writing-to-learn

writing-to-learn

 
an instructional strategy in which writing is coordinated with the learning of content and development of cognitive skills such as critical thinking rather than simply with editorial skills.
Miller-Keane Encyclopedia and Dictionary of Medicine, Nursing, and Allied Health, Seventh Edition. © 2003 by Saunders, an imprint of Elsevier, Inc. All rights reserved.
References in periodicals archive ?
These ideas have formed the foundation of our work on writing-to-learn approaches within science.
The purpose of this study is to investigate the relationship between prospective teachers' belief systems and writing-to-learn. The participants comprised eight freshmen from the Department of Elementary Science Education at a public university in Turkey.
Focusing on the use of informational texts, she discusses how and why content connections must be made, changes in literacy learning, and the standards; the types of printed and digital texts available, their strengths and weaknesses, and how to locate and select them; the foundational skills of print concepts, phonological awareness, phonics, and word recognition, and how they fit with the standards and can connect with content; text complexity, how to assess it, and related issues; vocabulary development and content knowledge; and nurturing writing-to-learn skills for opinion pieces, informational texts, and narrative texts.
This article introduces a writing-to-learn activity called 'Writing an argument to a real audience' in which students craft an evidence-based argument consisting of claims and evidence to persuade the audience regarding their ideas.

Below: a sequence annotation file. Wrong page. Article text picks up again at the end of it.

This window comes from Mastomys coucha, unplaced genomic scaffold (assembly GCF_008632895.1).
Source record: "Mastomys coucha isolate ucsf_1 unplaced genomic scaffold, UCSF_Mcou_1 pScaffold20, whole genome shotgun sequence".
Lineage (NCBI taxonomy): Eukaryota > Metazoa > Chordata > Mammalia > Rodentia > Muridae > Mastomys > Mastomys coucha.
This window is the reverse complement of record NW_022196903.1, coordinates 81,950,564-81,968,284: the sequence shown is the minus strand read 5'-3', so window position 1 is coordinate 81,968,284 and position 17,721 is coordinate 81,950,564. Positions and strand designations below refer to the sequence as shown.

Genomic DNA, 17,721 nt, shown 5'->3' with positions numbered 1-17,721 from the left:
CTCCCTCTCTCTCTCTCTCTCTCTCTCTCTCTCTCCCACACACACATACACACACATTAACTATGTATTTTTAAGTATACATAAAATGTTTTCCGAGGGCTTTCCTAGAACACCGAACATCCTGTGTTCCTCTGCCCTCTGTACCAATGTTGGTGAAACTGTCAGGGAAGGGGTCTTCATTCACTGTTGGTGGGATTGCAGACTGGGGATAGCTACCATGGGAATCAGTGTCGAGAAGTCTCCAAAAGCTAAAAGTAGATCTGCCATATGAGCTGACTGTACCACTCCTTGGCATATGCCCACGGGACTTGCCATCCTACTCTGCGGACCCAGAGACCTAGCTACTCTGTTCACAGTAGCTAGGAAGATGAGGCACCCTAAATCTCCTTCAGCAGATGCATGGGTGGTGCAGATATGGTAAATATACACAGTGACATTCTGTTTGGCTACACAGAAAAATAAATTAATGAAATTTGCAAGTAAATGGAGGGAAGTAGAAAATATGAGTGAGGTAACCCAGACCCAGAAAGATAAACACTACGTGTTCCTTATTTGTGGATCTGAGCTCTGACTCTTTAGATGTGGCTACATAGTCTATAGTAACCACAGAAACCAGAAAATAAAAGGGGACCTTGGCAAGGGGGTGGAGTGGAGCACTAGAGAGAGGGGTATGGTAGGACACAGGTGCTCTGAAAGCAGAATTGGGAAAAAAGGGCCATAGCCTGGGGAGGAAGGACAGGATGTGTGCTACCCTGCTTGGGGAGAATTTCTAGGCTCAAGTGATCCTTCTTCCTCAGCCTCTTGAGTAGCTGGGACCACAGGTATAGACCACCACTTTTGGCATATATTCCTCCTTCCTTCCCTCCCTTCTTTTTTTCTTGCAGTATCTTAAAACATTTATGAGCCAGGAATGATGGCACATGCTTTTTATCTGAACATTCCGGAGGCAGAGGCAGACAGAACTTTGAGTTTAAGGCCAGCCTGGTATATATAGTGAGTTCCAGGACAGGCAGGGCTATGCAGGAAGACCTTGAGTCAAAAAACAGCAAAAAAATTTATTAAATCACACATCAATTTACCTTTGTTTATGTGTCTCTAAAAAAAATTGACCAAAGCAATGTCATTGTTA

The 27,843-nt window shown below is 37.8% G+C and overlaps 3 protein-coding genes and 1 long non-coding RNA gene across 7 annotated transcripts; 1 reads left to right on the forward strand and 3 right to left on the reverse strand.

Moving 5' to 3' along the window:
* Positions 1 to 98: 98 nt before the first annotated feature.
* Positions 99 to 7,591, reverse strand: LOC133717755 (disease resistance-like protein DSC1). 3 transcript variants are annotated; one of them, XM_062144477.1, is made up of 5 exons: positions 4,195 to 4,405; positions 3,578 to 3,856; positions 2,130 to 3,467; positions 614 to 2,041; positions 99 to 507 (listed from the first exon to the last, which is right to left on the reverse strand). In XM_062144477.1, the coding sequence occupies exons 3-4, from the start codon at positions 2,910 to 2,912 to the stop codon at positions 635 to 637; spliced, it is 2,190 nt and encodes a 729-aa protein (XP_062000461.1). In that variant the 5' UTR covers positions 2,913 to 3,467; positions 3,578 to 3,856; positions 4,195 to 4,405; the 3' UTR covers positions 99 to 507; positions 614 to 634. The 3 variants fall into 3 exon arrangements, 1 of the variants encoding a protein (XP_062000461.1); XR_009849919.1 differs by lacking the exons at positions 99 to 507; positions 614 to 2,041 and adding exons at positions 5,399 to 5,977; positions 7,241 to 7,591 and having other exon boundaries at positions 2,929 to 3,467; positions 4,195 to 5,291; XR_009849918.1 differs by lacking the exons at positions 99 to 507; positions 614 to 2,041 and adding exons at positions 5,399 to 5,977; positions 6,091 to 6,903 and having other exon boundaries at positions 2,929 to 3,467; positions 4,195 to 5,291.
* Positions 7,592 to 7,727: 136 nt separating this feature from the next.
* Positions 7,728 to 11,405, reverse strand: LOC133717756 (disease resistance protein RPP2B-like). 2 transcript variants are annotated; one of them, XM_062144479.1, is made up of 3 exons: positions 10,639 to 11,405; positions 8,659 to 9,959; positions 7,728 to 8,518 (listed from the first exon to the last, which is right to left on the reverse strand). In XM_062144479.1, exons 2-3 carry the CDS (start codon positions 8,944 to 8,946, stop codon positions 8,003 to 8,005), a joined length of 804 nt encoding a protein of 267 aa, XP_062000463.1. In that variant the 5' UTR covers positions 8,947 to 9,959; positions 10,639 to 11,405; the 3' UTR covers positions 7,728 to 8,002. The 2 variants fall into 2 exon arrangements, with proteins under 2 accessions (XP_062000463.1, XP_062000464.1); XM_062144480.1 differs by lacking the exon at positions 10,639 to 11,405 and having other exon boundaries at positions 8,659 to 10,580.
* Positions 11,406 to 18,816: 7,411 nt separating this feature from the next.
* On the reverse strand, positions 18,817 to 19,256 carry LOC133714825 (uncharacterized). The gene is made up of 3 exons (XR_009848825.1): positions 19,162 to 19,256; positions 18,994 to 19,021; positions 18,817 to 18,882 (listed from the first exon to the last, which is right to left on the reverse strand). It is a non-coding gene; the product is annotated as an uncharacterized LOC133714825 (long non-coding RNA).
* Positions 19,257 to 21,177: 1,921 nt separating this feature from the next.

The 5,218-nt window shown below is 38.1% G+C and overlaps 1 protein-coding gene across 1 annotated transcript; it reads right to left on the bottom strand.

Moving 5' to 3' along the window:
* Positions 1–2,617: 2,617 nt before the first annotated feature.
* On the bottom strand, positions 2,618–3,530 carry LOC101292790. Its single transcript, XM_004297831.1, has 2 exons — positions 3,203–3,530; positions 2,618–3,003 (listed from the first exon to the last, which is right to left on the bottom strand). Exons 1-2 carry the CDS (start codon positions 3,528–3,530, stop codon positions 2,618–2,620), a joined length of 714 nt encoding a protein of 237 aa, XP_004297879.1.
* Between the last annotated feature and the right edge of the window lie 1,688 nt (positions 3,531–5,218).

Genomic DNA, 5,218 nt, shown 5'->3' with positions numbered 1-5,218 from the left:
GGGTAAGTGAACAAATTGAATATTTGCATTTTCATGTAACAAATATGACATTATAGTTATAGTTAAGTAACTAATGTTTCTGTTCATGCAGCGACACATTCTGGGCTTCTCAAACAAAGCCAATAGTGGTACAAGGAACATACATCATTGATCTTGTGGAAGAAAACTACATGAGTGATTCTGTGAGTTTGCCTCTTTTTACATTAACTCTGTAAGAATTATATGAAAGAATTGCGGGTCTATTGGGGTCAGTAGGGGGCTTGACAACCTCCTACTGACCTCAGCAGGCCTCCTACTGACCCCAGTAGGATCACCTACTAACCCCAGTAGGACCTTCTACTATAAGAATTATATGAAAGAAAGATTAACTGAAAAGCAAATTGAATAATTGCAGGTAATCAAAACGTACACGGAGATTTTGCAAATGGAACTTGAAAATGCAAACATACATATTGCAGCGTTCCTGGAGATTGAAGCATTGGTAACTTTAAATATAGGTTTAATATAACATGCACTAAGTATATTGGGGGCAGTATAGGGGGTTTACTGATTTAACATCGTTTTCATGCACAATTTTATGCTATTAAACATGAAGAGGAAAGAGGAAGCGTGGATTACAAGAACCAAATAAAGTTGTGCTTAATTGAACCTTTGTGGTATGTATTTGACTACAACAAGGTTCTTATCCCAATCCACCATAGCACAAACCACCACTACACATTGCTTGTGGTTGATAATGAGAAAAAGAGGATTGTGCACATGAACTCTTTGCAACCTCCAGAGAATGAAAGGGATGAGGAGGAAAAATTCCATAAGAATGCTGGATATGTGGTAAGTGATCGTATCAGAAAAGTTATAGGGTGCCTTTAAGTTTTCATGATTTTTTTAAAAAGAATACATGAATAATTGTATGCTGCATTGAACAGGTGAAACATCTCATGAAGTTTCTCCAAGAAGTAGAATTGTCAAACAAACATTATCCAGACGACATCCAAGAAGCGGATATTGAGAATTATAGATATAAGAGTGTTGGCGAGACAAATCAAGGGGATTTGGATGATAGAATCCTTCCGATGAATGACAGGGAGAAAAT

In particular, they speculated that integrating writing-to-learn activities might provide a consistent method to shore up the teaching of content in their subject areas, offsetting--as one teacher put it--the school district's predilection for "prescribing fad-of-the-month gimmicks to bolster test scores." We agreed upon three main goals:
In turn, he explains how students can use writing-to-learn metacognition tools in science courses to critically examine how they relate their conceptual frameworks to learning new material.
This writing-to-learn activity allows the instructor to monitor students' preconceptions about upcoming subjects or units.
The writing-to-learn movement is fundamentally about using words to acquire concepts.
Robert Bangert-Drowns and colleagues conducted a meta-analysis of 48 school-based writing-to-learn programs in 2004.
Much of his criticism is connected to the use of process-expressivist writing-to-learn strategies that he argues are owned by composition.
The technique can be used in any disciplinary or multidisciplinary learning environment where writing-to-learn is used as a pedagogical technique.
Five years ago, when I joined a collaborative teacher-researcher group at Hughes Intermediate School to explore teaching and learning, I came across a research question that changed my teaching forever: Can writing-to-learn strategies improve the achievement of students in my science classes?